Leader of the Frontline Socialist Party (FSP) Prem Kumar Gunaratnam speaks to Rivira with regard to the Party’s future political activities and current political trends.
Following are the excerpts:
Q: What is your future political plan? Are you going to continue as the FSP or join with a Party like the Janatha Vimukthi Peramuna (JVP)?
On February 1, the second party convention was held. This was under the theme of a party for the socialist class against anti-imperialist neo-liberalism.
Previous Governments since 1977 took forward one plan. The neo-liberalism introduced in 1977 was taken forward by former Presidents, J.R. Jayewardene, Ranasinghe Premadasa, Chandrika Bandaranaike Kumaratunga and Mahinda Rajapaksa, and the political parties in the country. Now, to take forward the unfinished business of the plan, Prime Minister Ranil Wickremesinghe and President Maithripala Sirisena have joined together. We will continue as a Party representing the common masses that have been troubled by this. In this, we have a plan to rally the working class, the farmers, the students, the females, the Tamils and the Muslims.
Q : What if the JVP invite you to join an alliance and continue?
We have an open policy when dealing with other leftist parties, the JVP and other organizations. We came out of the JVP as a result of an internal struggle that arose because the JVP were going on a path that had strayed away from leftist politics. That is how the FSP was created. The basis for this was the political aim that was there at the inception of the JVP.
Now, with that same goal, we are working with fellow leftist political parties. Although there are minor ideological clashes, where we can work together, we do so. Therefore, there are no obstacles to us working together with the JVP. The problem is that despite jumping off track and dilution, there are still factions in the JVP who believe in leftist politics. In the politburo of the JVP, there are such persons who are with us. They will join us in the debate in time to come.
Q : Is the JVP your enemy or carbon copy?
I don’t know whether certain JVP leaders consider the FSP their carbon copy. However, our enemy is not the JVP. It is the capitalist system. In reality, our carbon copy is not the United National Party (UNP) or the Sri Lanka Freedom Party (SLFP). What those parties do is to maintain the capitalist system by taking over the contract every five years. We are attempting to change this system. It is therefore not to change the contractors.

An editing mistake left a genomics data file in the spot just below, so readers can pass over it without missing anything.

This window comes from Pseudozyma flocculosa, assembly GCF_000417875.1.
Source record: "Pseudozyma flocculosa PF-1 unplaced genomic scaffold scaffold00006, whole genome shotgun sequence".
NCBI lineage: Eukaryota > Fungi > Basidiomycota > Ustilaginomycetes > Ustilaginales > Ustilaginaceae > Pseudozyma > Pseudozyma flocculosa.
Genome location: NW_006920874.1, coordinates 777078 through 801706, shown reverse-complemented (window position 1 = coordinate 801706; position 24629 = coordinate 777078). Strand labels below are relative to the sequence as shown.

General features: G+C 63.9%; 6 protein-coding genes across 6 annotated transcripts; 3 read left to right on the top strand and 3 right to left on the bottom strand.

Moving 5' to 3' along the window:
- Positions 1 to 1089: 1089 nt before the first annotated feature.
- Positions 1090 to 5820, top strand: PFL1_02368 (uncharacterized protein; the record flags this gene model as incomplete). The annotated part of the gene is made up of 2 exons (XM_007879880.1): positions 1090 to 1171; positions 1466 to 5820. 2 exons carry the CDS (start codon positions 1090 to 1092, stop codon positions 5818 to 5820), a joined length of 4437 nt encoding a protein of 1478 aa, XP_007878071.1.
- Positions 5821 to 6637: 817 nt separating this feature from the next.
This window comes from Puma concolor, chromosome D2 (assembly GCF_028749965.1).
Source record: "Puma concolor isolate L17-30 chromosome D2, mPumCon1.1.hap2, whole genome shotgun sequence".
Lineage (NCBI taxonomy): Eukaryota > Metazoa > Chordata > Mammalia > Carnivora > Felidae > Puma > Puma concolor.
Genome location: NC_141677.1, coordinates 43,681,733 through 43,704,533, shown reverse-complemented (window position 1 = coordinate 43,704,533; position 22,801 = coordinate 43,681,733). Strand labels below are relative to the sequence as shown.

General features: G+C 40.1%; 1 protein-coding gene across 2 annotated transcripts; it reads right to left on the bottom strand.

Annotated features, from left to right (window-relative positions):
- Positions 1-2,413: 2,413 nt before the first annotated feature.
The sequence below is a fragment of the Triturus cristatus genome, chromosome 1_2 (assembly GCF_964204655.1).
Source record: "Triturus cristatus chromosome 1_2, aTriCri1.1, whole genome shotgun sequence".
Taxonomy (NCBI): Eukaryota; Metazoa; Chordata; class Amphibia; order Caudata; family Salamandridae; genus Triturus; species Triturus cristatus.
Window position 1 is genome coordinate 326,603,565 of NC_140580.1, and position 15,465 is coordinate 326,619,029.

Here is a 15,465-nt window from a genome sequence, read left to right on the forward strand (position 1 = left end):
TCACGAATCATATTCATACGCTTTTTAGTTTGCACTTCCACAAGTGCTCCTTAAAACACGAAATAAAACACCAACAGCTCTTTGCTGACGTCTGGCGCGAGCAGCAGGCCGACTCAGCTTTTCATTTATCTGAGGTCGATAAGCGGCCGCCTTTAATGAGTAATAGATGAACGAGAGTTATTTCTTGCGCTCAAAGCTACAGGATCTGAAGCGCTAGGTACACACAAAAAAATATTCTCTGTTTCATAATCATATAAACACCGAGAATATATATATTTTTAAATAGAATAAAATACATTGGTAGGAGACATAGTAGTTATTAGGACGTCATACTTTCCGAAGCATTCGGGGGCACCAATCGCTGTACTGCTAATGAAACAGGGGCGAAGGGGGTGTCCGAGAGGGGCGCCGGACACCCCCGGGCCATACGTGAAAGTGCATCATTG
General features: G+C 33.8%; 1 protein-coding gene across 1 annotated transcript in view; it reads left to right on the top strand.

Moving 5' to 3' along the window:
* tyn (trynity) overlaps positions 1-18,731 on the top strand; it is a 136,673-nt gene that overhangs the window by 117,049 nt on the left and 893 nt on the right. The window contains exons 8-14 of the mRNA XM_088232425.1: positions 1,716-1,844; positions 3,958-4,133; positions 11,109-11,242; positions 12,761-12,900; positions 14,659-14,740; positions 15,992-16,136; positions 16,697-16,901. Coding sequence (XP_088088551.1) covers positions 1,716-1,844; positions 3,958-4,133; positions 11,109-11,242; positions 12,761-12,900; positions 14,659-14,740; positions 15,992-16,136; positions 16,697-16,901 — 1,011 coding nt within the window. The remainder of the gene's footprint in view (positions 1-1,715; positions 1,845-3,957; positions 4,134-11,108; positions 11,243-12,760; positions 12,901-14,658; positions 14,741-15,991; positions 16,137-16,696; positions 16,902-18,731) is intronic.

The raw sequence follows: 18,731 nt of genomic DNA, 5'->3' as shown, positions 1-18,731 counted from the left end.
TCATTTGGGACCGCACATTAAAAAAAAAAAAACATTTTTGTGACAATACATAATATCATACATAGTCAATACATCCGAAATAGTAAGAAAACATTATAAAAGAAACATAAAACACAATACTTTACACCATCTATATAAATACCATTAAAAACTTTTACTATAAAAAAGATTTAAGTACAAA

Q : There is no unity among the Sri Lankan leftist factions. Are you getting ready to build such a leftist discourse?
We started out from a self-critical position. We engaged in a self-critique in relation to lapses and weaknesses on our part which had taken place since 1978 till 2011. Self-criticism is essential for a leftist party. It must be done before the people. This is because the party belongs to the people. In 1971, during 1988 and 1989, it was their children who died. After the self-critique that the JVP engaged in, in 1978, we were the ones who next went before the people and engaged in a self-critique. Another mistake on our part was moving away from other leftist political parties.
We must first align with the leftist parties and not with the capitalist parties. We have past experiences with regard to what took place from aligning with capitalist parties. That is why during the 2015 Presidential Election, we formed a common leftist front. To this day, we work with them with an understanding.
Q : These days, the South Asian Institute of Technology and Medicine (SAITM) is the talk of the town. With the incident of a head of SAITM being shot, things got heated. What is your view?